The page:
Although it reseeds, but there hasn't been a population explosion in my garden due to my dead-heading. I need to leave a few more flowers for more seedlings this time. I have found a few tiny rosettes around the mother plants and have easily relocated those to fill in gaps while waiting for perennials to mature. In fact, the seedlings even sprouted among the rocks in the dry stream! This old-fashioned plant is short-lived and suitable for sunny locations in zones 3-9.

My original rose campion was purchased in pots from a garden nursery, but you can sow the seeds directly in the fall as the seeds like a little chill. This makes it a great seed to sow at the same time as annual larkspur and poppies.

Story and photos by Freda Cameron; Location: home garden; May 2009

A Few Scenes from Paris

We stayed in a perfect, petite studio apartment overlooking the Seine. View from our apartment window - that's the Hôtel de Ville (city hall) across the river:

Parisians take their dogs everywhere. This fellow was dining with owners at a cafe:

Saint-Sulpice was behind scaffolding, so I took a close-up of the lion in the fountain:

There are pedestrian-only streets throughout Paris. We walked through Rue Montorgueil on our way to Sacre Coeur in Montparnasse. We crossed through an indoor shopping area with interesting architecture. The patisserie windows are stocked full of colorful goodies:

The arch at the Louvre lines up with Place de la Concord and the Arche de Triomphe in the distance:

An entrance to the Paris Metro near the flower market:

During our visit to the Luxembourg Gardens, I asked a woman if I could photograph her little dog who she put into her tote bag to carry:

I enjoy taking photos of architecture, such as this bridge close-up. The light shining on the green paint highlighted the details:

A great restaurant in the Marais neighborhood. It has been reviewed in the NY Times and we can add to that recommendation for the best fallafel!

This was a unique approach for earning a little income:

Pont Neuf (a bridge) was our favorite evening spot for photographing sunsets and nightfall:

Paris: Marché aux Fleurs and Cathédrale Notre-Dame

Île de la Cité is an island in the River Seine in the middle of Paris. There is a Marché aux Fleurs (flower market) six days a week - Monday through Saturday. On Sunday, there is a pet bird market in the same location.

Our rental apartment was just a few blocks away from the flower market, so we often strolled past it as we went about the city. The flower market was overflowing with potted arrangements, cut flowers, shrubs, annuals, perennials and even large trees! Some of the vendors specialize. For all the others, it was difficult to determine where one stall ended and another began with the street, stalls and sidewalks so full of flowers. With the US customs restrictions as they are, I brought home photographs of the flowers and no flowers.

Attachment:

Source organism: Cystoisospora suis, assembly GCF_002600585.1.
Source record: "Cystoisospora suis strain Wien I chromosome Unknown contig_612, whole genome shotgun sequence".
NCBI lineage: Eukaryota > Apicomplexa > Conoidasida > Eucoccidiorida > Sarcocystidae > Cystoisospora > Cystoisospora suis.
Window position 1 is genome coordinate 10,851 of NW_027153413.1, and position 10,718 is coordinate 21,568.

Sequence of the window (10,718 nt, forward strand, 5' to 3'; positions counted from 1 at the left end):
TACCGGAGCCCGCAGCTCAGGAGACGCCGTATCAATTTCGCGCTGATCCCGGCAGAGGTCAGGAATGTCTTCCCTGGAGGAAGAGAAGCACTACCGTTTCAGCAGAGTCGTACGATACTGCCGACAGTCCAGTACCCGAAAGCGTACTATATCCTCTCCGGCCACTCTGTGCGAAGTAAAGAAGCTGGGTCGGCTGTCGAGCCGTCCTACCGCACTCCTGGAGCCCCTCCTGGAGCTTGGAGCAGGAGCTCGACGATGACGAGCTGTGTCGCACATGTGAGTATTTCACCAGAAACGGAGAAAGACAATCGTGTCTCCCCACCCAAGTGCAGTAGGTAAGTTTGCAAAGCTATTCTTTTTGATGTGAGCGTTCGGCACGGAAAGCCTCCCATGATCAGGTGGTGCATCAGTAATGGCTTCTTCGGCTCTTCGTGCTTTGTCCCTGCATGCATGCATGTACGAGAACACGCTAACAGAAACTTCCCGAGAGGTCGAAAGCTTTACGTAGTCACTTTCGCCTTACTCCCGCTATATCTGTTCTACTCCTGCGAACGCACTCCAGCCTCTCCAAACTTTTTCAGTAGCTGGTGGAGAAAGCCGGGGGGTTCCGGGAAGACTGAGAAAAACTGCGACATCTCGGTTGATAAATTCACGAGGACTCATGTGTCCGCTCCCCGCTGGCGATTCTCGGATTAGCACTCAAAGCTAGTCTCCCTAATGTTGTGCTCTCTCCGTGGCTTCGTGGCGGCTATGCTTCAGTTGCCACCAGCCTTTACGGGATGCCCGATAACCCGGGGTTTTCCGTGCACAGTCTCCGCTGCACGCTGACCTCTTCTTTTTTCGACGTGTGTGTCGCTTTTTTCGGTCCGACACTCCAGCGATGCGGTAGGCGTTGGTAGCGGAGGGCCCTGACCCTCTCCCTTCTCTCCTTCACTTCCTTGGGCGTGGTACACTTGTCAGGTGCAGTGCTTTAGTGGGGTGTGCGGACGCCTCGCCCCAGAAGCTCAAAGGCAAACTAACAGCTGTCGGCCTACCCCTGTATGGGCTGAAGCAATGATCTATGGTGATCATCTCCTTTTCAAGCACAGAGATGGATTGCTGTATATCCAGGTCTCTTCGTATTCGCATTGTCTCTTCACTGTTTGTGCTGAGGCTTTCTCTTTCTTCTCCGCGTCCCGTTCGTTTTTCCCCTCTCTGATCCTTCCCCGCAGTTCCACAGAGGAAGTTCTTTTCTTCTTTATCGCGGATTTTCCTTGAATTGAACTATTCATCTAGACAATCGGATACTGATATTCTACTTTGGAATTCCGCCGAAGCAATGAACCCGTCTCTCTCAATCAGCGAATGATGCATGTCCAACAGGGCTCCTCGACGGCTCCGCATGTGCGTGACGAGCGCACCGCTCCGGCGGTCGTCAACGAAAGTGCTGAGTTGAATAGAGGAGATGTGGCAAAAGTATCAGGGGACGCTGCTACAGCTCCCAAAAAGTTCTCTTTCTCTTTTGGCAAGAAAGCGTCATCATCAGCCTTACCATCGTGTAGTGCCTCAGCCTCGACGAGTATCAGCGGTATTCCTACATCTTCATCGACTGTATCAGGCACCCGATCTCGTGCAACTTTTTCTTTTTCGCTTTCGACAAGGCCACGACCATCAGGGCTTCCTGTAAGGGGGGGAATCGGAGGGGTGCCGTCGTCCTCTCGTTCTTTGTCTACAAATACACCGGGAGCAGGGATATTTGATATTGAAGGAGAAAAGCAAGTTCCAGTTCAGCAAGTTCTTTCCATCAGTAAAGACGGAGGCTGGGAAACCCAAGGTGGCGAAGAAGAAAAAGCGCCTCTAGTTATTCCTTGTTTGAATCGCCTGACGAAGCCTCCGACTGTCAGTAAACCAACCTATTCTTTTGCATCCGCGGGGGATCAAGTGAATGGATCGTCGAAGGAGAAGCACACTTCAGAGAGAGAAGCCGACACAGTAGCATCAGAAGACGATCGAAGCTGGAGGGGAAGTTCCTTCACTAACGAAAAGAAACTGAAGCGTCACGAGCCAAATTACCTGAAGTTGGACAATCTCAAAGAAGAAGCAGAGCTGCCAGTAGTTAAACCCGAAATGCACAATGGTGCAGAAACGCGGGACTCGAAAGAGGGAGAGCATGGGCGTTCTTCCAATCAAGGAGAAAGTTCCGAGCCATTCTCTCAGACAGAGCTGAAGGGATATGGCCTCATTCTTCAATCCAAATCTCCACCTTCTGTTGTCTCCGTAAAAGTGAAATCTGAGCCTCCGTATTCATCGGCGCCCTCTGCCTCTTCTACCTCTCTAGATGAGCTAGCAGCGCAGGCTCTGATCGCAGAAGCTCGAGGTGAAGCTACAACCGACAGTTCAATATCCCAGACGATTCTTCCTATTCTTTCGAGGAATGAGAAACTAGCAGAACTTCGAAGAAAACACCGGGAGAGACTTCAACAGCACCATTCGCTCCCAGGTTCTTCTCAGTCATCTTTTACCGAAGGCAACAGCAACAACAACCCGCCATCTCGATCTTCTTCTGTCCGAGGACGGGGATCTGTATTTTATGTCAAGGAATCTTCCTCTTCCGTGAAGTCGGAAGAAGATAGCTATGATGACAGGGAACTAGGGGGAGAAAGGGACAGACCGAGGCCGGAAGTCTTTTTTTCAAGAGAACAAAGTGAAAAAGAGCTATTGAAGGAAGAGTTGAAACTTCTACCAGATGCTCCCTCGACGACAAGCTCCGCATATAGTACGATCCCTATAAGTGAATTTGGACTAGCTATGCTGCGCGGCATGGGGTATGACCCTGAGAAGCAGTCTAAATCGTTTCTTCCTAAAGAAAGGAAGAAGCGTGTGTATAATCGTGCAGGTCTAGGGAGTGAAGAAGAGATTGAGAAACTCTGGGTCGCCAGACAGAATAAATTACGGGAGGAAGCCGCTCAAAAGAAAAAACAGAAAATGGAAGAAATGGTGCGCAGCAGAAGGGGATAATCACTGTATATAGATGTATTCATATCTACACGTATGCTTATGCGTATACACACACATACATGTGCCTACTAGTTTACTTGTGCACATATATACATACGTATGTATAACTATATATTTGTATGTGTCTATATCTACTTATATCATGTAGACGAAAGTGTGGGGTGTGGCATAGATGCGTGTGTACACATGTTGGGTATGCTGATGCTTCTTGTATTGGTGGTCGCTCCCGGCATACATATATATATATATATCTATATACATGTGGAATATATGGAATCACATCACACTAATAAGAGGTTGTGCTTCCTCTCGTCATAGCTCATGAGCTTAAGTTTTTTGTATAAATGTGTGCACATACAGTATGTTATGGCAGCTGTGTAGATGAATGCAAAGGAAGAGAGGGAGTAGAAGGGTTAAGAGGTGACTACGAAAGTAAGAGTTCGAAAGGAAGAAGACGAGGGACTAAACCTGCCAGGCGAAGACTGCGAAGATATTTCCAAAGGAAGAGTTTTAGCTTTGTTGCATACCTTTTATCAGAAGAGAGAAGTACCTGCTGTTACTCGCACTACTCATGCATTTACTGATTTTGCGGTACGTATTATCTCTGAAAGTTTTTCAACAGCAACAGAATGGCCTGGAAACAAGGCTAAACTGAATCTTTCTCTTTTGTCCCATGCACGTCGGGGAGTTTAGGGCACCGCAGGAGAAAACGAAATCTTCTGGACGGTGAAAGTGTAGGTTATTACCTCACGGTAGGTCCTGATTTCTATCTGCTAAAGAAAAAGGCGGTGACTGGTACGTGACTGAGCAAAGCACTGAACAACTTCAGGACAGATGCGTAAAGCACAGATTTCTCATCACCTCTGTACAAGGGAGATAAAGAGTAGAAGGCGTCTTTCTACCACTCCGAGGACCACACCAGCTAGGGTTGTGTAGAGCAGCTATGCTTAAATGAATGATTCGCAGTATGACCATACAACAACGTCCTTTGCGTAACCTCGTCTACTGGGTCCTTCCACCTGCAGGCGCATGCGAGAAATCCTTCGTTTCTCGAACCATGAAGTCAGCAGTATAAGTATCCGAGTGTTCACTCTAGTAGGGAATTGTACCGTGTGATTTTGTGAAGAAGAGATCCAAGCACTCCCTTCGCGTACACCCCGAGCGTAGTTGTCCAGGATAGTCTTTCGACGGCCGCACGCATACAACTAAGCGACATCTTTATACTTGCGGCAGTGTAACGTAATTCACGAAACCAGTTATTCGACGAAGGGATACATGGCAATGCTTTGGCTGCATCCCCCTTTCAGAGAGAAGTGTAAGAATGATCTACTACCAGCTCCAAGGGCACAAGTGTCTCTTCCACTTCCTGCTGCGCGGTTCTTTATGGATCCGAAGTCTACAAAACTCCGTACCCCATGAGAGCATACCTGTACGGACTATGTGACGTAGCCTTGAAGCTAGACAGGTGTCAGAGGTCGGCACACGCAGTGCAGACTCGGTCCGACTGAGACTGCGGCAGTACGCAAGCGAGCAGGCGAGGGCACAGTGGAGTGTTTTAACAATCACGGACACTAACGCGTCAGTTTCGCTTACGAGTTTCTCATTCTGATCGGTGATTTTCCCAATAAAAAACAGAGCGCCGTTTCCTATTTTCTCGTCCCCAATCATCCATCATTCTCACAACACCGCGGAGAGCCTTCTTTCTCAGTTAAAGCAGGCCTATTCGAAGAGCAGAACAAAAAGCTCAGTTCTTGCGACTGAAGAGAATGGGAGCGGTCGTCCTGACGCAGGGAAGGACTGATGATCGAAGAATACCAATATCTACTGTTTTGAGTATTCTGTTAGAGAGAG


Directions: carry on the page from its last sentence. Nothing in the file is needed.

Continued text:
Cathédrale Notre-Dame is also located on Île de la Cité, so we often passed by the this famous sight as well.

On several evenings, we went up to Notre-Dame so that I could capture the light from the sunset as it turned the cathedral stone to a golden color. Using the 20x zoom lens on my Canon SX10 IS camera (no tripod), I made many attempts to photograph the gargoyles up on the roof and buttresses.

I couldn't zoom straight up the cathedral walls, so I had to move back a distance from Notre-Dame. I lowered the resolution on my camera in order to extend the capabilities of the zoom. On the Canon, the setting that I used was M3 to lower the resolution down to 2M (1600 x 1200) from 10M (3648 x 2736). Since I intend to use the cathedral zoom photos for web viewing, rather than printing enlargements, this lower resolution works fine.

We had both been to Notre-Dame on a previous trip, but I never realized the different faces on the gargoyles until I started taking photographs. At that point, I got a bit carried away with photographing different architectural elements on the cathedral!

Paris: Jardin du Luxembourg

Jardin du Luxembourg is a favorite park for Parisians and a wonderful outing for visitors, too. The open spaces and green lawns are backed by the stately Palais that was built in 1610 under the direction of Marie de Medici (that same Medici family from Florence, Italy), the widow of Henry IV and mother of Louis XIII. The palace is now home to the French Senate.

Jardin du Luxembourg was only a 20 minute walk from our apartment in Paris. Although it was a cloudy and cool day, we dined outside at a patisserie, Dalloyau, to have cafe express (espresso) and a just-baked pain au chocolate (chocolate filled croissant) for breakfast before visiting the gardens. We visited the gardens several years ago when our two sons were with us. We didn't venture through much of the gardens on that trip, so I was ready to see more of floral displays this time.

Wide gravel paths, in sun and in the shade, are filled with Parisians throughout the 22 hectare park. With the large size of the park, it doesn't fill crowded. This is a beautiful place to people watch... French queens, saints and mythological characters are among the sculptures that dot the landscape.

There are plenty of chairs circling the central pond where children maneuver their remote-controlled sailboats while mother ducks maneuver their tiny ducklings out of the way.

Flower beds are planted with seasonal annuals and large containers of orange trees are rolled out into the formal gardens in the spring. The French combination of tulips and forget-me-nots were in many of the flower beds. Wallflowers and dusty miller were also used in abundance in broad swaths of gardens. Formal, clipped miniature hedges were edging many of the gardens around the palace. There are informal cottage garden flowers mixed in large borders, even within the formal lines of the gardens.

For all the grandeur of the setting, the Jardin du Luxembourg is a relaxed park for everyone to enjoy.

Story and photos by Freda Cameron; Location: Paris, France; May 2009